You are welcome Paul and thanks for seeing the value of it. I’m glad that you could implement a new, out of the frame strategies where most of others want to just stick only to their traditional methods.
What about using the tired and true simple expression function that pushes all the top level expressions down into all the piece parts? I know in the Excel version it was Root Part Cascade function. Later it was added to the expression editor. Will this functionality be going away? If so it is a sad day for NX! This provided the user to create a strategy and drive everything without having to wave link or build interpart expressions.
Since I’m only couple of years with NX, I wouldn’t know about this Root Part Cascade.
When I started NX, I saw a huge lack of underused/under developed File properties/Attributes and its property attribute editor. I was complaining (may be it was too much irritation for some guys) in the forums and somehow now we see some new developments in bulk editing capabilities. (I’m not sure if most of the users are aware of Bulk editing in NX)
Because of unavailability of a bulk editor, we started pulling assembly attributes through expressions (e.g., Job #, Customer, Dates etc..) in to the parts and I was in search of something like your Root Part Cascade to control them. I asked in forums and got no answer. So I think Root Part Cascade isn’t used anymore.
Now we are dumping the expression method and starting to use the Bulk Editors in NX and also with PDW, where you could control the file attributes from a central location. Now the issue is that we got some unused Expressions in cloned jobs and I need to find a method to bulk clean those dead expressions to avoid that annoying warning popup in the file opening.
PS: I see some silence in this thread, including about my posting in KB. Is it too simple or too complicated to understand?
So, I've ben thinking about this one a bit, and in the end, other than the Assembly Constraint Override, I don't know of a way to allow one subassembly to take on more than one set of assembly positions in multiple instances within an assembly.
And as I think you've accurately described, the Assembly Constraint Override doesn't yet know about underlying limits for constrained motion.
So I think you might have a great Enhancement Request on your hands. :-)
You could certainly add some component-to-component measurements and Requirement Checks (with HD3D tags) at the assembly level to warn you if any of these cylinder rods ended up in invalid positions. But I don't know of a way to enforce/disallow dragging outside these limits today.
Sorry I don't have a better answer for you. :-/
I'll confess that in twenty years with the company (including eight years as an application engineer) I have no recollection of having ever used the Root Part Cascade option. I had to look that one up, for better or for worse.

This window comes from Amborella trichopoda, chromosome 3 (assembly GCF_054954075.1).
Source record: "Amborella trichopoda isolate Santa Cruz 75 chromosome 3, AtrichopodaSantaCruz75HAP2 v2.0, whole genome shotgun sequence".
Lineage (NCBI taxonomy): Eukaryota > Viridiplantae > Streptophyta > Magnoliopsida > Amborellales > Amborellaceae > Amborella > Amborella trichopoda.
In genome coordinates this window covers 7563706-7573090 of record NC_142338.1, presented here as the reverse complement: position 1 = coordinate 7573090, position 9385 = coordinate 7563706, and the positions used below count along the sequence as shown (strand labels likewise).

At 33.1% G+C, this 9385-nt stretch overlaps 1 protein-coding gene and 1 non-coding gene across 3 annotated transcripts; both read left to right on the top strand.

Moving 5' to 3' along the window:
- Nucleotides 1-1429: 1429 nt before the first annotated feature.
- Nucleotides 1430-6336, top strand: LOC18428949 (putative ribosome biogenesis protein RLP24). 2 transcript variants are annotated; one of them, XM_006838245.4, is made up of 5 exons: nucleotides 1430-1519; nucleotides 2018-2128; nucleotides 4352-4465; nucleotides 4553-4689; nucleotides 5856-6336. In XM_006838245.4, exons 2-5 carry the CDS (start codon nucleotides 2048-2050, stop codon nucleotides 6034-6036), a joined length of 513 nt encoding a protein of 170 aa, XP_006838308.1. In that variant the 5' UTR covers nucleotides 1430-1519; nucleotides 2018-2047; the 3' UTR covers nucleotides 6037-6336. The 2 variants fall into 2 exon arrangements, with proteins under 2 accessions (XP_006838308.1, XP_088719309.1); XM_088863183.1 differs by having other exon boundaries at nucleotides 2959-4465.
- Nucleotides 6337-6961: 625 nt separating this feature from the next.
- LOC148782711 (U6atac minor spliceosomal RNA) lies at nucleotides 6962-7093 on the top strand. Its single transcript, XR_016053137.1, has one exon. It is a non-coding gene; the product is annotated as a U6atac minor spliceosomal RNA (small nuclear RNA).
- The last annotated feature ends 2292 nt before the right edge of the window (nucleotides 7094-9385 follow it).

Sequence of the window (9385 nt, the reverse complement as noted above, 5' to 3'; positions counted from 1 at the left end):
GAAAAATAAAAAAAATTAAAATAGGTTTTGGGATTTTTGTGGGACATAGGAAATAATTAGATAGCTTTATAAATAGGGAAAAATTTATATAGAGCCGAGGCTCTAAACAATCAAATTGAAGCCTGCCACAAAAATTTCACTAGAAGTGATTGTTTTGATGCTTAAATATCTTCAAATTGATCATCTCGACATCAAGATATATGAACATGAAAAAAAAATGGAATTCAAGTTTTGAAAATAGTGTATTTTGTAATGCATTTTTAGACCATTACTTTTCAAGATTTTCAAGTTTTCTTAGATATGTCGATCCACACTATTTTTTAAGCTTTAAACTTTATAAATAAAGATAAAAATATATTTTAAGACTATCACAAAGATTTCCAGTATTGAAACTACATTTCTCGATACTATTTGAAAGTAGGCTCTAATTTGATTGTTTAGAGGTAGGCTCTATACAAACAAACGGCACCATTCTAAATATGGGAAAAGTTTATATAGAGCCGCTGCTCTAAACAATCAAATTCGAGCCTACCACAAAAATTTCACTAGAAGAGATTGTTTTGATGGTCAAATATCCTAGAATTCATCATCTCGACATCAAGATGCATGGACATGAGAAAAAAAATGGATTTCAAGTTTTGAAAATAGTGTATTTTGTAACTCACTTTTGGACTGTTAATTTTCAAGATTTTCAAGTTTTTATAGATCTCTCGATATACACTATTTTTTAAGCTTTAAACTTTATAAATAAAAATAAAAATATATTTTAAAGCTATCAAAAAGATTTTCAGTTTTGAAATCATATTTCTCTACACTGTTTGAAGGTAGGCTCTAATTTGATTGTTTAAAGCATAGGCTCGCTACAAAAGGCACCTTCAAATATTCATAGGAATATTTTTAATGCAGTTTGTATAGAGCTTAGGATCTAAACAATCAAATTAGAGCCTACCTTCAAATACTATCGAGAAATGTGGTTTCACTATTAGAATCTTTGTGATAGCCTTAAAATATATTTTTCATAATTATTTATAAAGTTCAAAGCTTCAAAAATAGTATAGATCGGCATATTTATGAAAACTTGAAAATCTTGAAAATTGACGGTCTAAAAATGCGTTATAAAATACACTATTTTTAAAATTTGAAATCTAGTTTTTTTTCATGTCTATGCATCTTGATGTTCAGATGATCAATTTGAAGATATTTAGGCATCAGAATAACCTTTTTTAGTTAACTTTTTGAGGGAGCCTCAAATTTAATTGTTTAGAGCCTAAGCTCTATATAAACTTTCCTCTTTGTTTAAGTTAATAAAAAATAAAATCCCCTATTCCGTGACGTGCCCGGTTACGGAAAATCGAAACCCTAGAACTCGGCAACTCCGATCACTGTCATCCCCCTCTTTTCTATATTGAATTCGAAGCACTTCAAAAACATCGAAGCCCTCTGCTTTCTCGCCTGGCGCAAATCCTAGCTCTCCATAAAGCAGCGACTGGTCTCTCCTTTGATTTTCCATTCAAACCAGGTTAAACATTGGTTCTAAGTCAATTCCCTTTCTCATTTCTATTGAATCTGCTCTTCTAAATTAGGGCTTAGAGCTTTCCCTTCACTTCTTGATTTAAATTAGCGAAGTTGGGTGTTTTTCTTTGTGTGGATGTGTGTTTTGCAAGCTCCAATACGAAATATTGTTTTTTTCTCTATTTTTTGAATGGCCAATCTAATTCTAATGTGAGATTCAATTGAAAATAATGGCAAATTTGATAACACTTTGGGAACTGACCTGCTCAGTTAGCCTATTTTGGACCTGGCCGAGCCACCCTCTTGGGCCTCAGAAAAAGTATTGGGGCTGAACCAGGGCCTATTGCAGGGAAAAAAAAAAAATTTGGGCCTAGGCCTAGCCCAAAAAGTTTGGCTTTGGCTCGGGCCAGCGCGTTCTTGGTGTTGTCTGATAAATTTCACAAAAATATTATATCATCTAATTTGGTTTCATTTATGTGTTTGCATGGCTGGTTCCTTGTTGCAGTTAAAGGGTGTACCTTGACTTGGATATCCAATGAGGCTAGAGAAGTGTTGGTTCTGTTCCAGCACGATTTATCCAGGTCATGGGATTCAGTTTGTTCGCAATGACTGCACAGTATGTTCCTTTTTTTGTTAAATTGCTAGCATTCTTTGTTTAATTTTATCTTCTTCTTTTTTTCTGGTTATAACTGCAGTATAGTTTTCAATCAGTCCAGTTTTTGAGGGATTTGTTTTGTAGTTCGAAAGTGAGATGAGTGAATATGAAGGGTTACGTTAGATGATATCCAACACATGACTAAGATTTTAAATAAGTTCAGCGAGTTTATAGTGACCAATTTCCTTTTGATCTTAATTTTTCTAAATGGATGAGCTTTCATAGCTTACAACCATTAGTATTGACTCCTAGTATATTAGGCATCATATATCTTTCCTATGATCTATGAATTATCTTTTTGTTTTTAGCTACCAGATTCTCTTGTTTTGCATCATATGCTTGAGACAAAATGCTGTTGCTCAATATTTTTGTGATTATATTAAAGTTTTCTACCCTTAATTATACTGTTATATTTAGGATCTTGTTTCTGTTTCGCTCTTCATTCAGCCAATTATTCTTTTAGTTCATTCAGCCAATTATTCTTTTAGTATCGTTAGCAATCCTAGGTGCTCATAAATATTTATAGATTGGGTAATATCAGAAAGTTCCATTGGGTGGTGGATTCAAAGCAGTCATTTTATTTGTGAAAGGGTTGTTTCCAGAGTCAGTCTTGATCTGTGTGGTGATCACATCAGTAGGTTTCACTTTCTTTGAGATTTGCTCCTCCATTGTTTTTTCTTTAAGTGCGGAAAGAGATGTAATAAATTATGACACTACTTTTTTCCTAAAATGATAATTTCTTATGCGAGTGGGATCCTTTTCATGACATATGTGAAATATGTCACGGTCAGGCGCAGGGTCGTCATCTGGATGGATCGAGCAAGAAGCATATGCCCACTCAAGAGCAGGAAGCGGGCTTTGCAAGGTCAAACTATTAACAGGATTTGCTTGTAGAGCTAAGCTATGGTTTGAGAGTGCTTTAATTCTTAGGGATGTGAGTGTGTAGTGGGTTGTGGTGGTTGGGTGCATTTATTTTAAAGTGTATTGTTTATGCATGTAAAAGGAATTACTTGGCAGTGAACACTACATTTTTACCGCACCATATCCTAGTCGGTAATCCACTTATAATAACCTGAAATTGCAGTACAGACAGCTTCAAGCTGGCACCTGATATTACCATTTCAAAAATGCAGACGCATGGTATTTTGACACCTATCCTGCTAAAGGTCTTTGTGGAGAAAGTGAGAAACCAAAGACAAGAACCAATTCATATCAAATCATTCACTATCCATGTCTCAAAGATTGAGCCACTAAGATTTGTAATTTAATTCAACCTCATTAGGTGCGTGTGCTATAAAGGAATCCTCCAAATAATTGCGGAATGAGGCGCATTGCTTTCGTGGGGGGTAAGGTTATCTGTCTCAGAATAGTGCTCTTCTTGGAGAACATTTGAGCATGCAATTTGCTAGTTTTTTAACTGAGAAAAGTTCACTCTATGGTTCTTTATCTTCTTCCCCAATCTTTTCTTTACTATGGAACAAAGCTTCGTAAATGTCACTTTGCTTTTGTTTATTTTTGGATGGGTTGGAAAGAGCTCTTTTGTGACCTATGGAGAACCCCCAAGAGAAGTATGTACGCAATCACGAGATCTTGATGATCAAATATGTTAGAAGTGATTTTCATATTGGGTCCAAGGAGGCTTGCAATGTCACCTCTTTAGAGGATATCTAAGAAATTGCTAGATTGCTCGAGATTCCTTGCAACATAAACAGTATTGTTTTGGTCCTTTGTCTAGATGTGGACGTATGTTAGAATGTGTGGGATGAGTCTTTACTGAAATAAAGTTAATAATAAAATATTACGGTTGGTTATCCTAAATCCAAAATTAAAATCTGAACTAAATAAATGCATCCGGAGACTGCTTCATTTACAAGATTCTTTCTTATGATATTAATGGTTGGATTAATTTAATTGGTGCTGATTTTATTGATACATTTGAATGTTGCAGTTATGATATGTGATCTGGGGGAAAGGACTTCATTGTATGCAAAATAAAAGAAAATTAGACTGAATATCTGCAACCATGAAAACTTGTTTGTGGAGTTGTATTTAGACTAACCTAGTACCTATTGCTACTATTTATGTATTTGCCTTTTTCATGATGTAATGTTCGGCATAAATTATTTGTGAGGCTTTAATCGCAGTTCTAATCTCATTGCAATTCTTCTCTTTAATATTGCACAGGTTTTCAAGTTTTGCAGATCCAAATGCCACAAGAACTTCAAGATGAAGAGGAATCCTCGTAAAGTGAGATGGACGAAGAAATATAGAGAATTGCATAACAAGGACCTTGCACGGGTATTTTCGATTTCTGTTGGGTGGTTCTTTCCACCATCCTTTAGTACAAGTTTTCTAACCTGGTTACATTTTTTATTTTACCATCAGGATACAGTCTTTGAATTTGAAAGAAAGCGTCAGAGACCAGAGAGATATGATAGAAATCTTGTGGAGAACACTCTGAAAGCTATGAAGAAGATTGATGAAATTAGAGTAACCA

I see it now, lurking there in the Modeling Spreadsheet options, but having owned the Expressions dialog for over a decade now, I don't ever remember it being part of that world. Can you steer me toward any documentation of the usage you described outside the Modeling Spreadsheet?
For the record, the Modeling Spreadsheet (with all of its NX-specific automation) is still there, and still continues to function as designed, though I personally never steer new users that direction. The fundamental challenge with the Modeling Spreadsheet is the fact that the normal NX Update doesn't know it's there. If your workflow involves always changing your models from the context of the Modeling Spreadsheet, then you can be sure that you're taking advantage of whatever calculations are happening there. But if you're a new user or a casual user or even an experienced user and don't realize that a portion of the design intent is buried inside the Modeling Spreadsheet, then you may be inclined to start editing features and expressions directly and fail to take advantage of the embedded spreadsheet "smarts."
With the more modern spreadsheet interactions through expressions functions, calculations that take place in spreadsheets can be associatively connected to the model, and expressions drawn from spreadsheets can be automatically updated by the normal NX Update without manually going to the spreadsheet to initiate the update every time -- whether that update is happening as the result of a local feature or expression edit, or a feature or expression change on the other end of the assembly, via an interpart expression, for instance. In a nutshell, there are much more associative, much more robust workflows these days that I would recommend before suggesting the Modeling Spreadsheet.
Plus, with the new table interaction in the Expressions dialog for NX 11 (we all missed you at PLM World, where I showed this) you're most of the way toward working directly in a spreadsheet anyway.
I agree that most users don't know about the modeling spreadsheet and that can be due to not simply knowing you have the functionality in NX at all! I don't even know if it is even taught anymore. But this tool can be a very powerful tool with some great benefits. Here's the benefits I see:
1. Doesn't create ANY external references to any other components!
2. Allows for CTO/ETO processes
3. Doesn't create ANY external references to any other components
4. Allows for quick design changes for large assemblies (1,000s of unique part files)
5. Doesn't create ANY external references to any other components
I think you get my main point. This is important when doing any CTO/ETO workflows. You have the ability to make changes to the piece parts without having to worry about something else changing without your knowledge.
Is this for everyone. No.